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Can you get resveratrol's anti-aging benefits by putting it on your skin?

Resveratrol, a natural antioxidant that is found in red wine and cocoa, has been lauded for its anti-aging benefits. In light of those claims, some companies are capitalizing on resveratrol's purported health benefits. Resvology, a skincare company, claims that their products have an ester form of resveratrol called resveratryl acetate that can smooth lines and wrinkles. Some spas including Les Sources de Caudalie in Martillac, France and Aire ancient baths in New York offer baths filled with red wine.

The big difference is instead of taking supplements or drinking your way to youth, these resveratrol treatments supposedly work by soaking in through your skin. Could the secret to eternal youth be as simple as slathering resveratrol on your skin?

Dr. Joseph Maroon, a resveratrol expert who wrote the book "The Longevity Factor: How Resveratrol and Red Wine Activate Genes for a longer and healthier life" and professor and vice chairman of the department of neurological surgery at the University of Pittsburgh, said to that to understand how resveratrol works, you have to understand where it comes from. Resveratrol is a polyphenols antioxidant and one of 600 antimicrobial compounds known as a phytoalexin, which is produced by plants to protect them from adverse conditions including excessive ultraviolet light, infections and climactic changes.

Earlier resveratrol studies have suggested the compound could bring health benefits. One 2012 study showed that when older laboratory mice with balance issues were given high doses resveratrol for four weeks, they were able to successfully walk across a balance beam (However, for humans to get that amount of resveratrol from drinking red wine alone, they'd need to consume about 700 bottles). Another July 2011 study suggested red wine could be "exercise in a bottle," because resveratrol countered the effects of inactivity in mice.

Other mice studies have found resveratrol might protect against obesity and diabetes, reduce the risk for blood clotting, or reduce "bad" LDL cholesterol, according to the Mayo Clinic. Maroon explained that because resveratrol has the ability to dilate blood vessels, increase nitric oxide and block the stickiness of platelets, it is a good compound to target heart problems. But, while researchers haven't found any harm in taking resveratrol supplements, most of the resveratrol in the supplements can't be absorbed by the body, the Mayo Clinic pointed out.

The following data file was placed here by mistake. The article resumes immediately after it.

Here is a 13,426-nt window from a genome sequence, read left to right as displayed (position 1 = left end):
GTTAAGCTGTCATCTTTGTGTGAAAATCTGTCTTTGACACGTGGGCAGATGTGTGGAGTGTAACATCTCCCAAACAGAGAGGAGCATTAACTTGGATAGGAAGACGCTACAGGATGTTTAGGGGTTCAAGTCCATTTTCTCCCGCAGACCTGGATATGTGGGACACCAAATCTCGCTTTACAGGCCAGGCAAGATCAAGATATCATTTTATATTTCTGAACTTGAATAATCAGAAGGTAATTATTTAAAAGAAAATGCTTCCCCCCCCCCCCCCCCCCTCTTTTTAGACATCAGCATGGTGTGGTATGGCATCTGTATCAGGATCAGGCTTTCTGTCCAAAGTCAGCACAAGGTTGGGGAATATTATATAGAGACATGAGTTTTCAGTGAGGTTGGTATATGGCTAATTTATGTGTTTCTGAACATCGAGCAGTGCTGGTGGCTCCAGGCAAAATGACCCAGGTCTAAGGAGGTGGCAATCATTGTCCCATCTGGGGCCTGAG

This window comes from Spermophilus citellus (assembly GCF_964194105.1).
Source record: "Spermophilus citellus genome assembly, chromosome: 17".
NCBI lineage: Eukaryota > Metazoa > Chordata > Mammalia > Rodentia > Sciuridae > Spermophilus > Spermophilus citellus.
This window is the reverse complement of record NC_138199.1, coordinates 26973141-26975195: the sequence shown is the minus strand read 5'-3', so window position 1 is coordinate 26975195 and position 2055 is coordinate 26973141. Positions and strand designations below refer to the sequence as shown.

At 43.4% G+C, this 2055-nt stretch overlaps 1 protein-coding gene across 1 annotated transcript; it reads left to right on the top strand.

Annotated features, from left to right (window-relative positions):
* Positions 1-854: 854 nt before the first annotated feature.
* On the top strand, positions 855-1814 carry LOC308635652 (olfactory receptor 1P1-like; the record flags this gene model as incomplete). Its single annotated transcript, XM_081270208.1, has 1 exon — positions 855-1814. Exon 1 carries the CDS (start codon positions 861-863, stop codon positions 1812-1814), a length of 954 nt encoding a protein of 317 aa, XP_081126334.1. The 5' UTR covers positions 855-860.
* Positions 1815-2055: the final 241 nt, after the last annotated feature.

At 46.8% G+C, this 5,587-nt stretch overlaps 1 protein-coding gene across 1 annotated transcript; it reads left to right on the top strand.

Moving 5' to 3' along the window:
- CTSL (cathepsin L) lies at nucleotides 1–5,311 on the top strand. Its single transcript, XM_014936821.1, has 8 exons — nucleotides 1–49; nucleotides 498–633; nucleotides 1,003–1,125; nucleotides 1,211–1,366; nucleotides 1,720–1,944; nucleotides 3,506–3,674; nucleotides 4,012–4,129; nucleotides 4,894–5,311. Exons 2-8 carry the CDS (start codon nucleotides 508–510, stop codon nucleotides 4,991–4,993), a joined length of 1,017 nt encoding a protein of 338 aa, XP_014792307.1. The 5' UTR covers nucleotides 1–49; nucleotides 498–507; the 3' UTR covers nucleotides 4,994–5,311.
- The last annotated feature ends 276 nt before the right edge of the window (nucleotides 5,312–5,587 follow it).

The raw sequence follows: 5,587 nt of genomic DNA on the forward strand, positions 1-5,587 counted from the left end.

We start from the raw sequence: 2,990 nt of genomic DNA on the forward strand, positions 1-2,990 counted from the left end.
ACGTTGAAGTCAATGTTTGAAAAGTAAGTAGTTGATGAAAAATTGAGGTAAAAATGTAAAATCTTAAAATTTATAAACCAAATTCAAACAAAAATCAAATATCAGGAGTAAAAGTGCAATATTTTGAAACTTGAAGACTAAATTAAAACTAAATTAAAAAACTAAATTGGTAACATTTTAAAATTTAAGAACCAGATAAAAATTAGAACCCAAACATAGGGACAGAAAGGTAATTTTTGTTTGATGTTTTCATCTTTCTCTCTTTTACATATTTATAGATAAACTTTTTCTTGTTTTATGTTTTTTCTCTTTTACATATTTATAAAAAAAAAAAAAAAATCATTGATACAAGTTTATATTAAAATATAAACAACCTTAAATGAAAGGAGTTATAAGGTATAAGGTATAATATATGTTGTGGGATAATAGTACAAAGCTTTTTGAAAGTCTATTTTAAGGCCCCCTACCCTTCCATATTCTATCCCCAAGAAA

Compounding the issue, some resveratrol studies recently came into question last January after a preeminent resveratrol researcher, Dr. Dipak K. Das, director of the cardiovascular research center at the University of Connecticut, was accused of falsifying data.

Research is limited when it comes to resveratrol's anti-aging benefits when applied externally on humans, but there have been some studies that suggest the compound could help skin. In one study published by the National Institutes of Health in 2005, resveratrol was applied to the skin of laboratory animals, who were then subjected to high ultraviolet radiation. Researchers found the compound protected the animals.

"It was a very good sunblock," Maroon explained. "It might be the ultimate sunblock for both plants in animals. In animals, it was shown to help the prevent the development of skin cancer."

Heather Hausenblas, an associate professor at the College of Health and Human Performance at the University of Florida in Gainseville, Fla., said to that another recent study published in the Clinical, Cosmetic and Investigational Dermatology in Oct. 2012 showed that people who took resveratrol orally for more than 60 days had improvements in their skin. Their skin was more moist, less rough, had better elasticity, and participants' age spots had decreased. Another study, published in the American Journal of Clinical Dermatology in 2011 found that people who used a gel containing resveratrol on their skin for 30 days reduced acne by about 54 percent, according to a Global Acne Grading System (GAGS).

"It does make intuitive sense (it would work on your skin)," she concluded.

Hausenblaus emphasized the important thing to note about the studies is that the subjects took resveratrol for an extended period of time, not just did a one-time treatment. She likened it to taking prescription medication once over two weeks instead of every day: "You aren't going to see an effect," she said.

"They were taking this for 60 days -- not just an hour in an expensive red wine bath," she added. "There might be some short-term effects, but a week later your skin's probably going to be back to what it was," she pointed out, adding that the level of resveratrol in the wine could also play a role in how beneficial the treatments could be.

From what she knew about resveratrol, Hausenblaus would be open to buying skin cream with the compound even if science hasn't proven the topical application benefits just yet.

However, so far studies suggest the best way to get resveratrol's supposed benefits is through other methods.

"That would be my opinion. I'd rather drink it than pour it on my skin," Maroon stated.

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